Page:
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Speech and language therapy is recommended for anybody who has problems with their speech and/ or communication, perhaps due to a developmental or neurological disorder. Conditions which usually affect speech include developmental disorders like autism which can cause problems with social skills and the use of additional communicative techniques such as facial expressions and body language, leading to a lack of the ability to communicate their desires with others.

Medical conditions such as strokes and cancers, particularly of the mouth and throat, can also lead to speech and language disorders, as can accidents which injure the brain and articulators. Speech and language therapy can also help those with swallowing and hearing difficulties.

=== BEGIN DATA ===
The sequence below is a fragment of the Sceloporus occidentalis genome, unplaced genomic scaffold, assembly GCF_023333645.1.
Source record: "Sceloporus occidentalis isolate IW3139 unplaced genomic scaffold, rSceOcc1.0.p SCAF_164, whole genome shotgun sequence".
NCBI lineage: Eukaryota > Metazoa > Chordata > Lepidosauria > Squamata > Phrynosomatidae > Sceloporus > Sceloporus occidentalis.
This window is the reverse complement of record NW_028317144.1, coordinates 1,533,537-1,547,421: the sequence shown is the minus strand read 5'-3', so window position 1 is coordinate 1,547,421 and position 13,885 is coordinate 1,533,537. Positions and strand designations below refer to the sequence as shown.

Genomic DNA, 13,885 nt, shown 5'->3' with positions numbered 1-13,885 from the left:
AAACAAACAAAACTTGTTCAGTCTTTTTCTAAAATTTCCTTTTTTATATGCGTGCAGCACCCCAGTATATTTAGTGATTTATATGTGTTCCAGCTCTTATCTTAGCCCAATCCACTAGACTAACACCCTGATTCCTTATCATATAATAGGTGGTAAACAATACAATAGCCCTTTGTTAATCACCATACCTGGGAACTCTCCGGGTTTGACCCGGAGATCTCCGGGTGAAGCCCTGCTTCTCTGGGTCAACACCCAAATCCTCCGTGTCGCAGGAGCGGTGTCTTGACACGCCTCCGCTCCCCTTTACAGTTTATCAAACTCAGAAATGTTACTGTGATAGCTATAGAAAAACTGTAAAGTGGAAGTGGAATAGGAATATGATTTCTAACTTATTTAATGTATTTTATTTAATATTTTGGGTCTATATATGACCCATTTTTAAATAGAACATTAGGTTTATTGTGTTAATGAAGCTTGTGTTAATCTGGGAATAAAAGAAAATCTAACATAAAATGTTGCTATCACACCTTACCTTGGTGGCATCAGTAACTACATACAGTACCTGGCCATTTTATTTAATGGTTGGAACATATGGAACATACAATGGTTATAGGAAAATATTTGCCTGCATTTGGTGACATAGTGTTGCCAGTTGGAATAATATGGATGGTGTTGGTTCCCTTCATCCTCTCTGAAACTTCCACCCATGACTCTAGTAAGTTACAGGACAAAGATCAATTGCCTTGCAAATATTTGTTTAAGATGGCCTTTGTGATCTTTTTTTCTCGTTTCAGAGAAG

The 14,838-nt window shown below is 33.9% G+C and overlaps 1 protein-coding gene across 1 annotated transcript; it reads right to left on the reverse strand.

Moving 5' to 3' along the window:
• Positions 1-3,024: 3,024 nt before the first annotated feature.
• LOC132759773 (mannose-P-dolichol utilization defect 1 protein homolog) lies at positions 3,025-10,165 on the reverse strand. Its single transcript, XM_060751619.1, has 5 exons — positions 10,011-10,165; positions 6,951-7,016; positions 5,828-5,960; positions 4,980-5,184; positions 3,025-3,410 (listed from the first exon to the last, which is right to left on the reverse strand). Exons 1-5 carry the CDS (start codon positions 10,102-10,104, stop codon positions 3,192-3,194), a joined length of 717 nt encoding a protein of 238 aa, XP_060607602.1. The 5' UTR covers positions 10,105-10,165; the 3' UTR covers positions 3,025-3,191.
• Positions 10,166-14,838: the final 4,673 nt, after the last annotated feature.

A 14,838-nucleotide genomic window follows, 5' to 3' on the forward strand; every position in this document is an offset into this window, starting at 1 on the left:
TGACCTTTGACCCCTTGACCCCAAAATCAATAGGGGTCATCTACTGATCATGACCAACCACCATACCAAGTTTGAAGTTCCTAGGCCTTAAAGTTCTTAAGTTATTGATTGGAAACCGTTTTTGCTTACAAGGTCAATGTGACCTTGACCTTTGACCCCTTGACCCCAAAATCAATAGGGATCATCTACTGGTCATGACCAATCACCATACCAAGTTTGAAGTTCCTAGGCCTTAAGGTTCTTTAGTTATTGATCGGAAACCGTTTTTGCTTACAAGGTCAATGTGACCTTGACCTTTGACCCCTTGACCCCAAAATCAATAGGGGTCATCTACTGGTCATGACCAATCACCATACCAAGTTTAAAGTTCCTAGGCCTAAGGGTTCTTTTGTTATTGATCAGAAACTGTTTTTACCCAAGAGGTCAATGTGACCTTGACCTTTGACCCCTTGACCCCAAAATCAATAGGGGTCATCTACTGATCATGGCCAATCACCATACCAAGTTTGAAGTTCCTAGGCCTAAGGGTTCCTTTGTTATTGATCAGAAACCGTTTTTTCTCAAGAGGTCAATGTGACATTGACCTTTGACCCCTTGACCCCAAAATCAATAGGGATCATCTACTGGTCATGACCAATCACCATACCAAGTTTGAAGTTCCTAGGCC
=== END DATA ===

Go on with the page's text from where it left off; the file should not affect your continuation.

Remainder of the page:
Other related occupations to this field include nurses, who assist with the diagnosis and treatment of patients mainly in hospitals. Furthermore, speech and language therapists work alongside teachers to provide training on how to treat and implement therapy towards aiding students’ speech and language impairments. These teachers help to educate students and alter teaching styles to suit the needs of those with disabilities, in order to enable them to learn the curriculum and life -skills such as how to socialise with others, in a way that is efficient for them. Psychologists also help to implement therapy for those who have depression, anxiety and other psychological illnesses and disturbances relating to social, emotional and physical human behaviours which may arise due to conditions which are also linked to speech and language disorders. Physical therapists help to remedy physical disabilities and use physiotherapy to improve motor skills such as speech, writing, walking and ease physical pain and tension. Physical disabilities or injuries are a result of a spectrum of disorders ranging from sporting injuries to strokes. Occupational therapists also assist patients who are suffering from similar aforementioned disorders or who have suffered serious health problems such as strokes, with returning to work and being able to recover functional skills in their independent everyday lives, for example from being able to wash themselves again.